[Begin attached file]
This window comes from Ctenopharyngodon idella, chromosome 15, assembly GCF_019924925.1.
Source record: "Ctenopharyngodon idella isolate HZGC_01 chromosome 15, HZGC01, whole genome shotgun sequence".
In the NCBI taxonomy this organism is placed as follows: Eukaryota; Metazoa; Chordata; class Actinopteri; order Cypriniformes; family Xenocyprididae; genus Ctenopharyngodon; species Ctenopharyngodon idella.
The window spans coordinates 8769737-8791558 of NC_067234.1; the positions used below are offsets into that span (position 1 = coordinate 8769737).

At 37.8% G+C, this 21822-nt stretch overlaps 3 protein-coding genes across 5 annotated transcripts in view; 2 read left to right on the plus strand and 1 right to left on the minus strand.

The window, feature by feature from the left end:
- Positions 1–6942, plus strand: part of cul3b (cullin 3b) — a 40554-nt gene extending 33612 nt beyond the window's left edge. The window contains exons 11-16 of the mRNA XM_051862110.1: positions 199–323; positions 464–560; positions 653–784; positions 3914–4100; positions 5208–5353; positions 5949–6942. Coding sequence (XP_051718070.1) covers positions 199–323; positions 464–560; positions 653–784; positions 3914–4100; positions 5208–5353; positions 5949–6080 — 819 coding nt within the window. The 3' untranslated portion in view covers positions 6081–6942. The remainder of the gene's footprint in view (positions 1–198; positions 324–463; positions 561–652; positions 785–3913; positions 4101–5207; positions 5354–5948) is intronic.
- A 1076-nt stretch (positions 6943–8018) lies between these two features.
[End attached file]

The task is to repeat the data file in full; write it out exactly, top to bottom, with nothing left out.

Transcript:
This window comes from Ctenopharyngodon idella, chromosome 15, assembly GCF_019924925.1.
Source record: "Ctenopharyngodon idella isolate HZGC_01 chromosome 15, HZGC01, whole genome shotgun sequence".
In the NCBI taxonomy this organism is placed as follows: Eukaryota; Metazoa; Chordata; class Actinopteri; order Cypriniformes; family Xenocyprididae; genus Ctenopharyngodon; species Ctenopharyngodon idella.
The window spans coordinates 8769737-8791558 of NC_067234.1; the positions used below are offsets into that span (position 1 = coordinate 8769737).

At 37.8% G+C, this 21822-nt stretch overlaps 3 protein-coding genes across 5 annotated transcripts in view; 2 read left to right on the plus strand and 1 right to left on the minus strand.

The window, feature by feature from the left end:
- Positions 1–6942, plus strand: part of cul3b (cullin 3b) — a 40554-nt gene extending 33612 nt beyond the window's left edge. The window contains exons 11-16 of the mRNA XM_051862110.1: positions 199–323; positions 464–560; positions 653–784; positions 3914–4100; positions 5208–5353; positions 5949–6942. Coding sequence (XP_051718070.1) covers positions 199–323; positions 464–560; positions 653–784; positions 3914–4100; positions 5208–5353; positions 5949–6080 — 819 coding nt within the window. The 3' untranslated portion in view covers positions 6081–6942. The remainder of the gene's footprint in view (positions 1–198; positions 324–463; positions 561–652; positions 785–3913; positions 4101–5207; positions 5354–5948) is intronic.
- A 1076-nt stretch (positions 6943–8018) lies between these two features.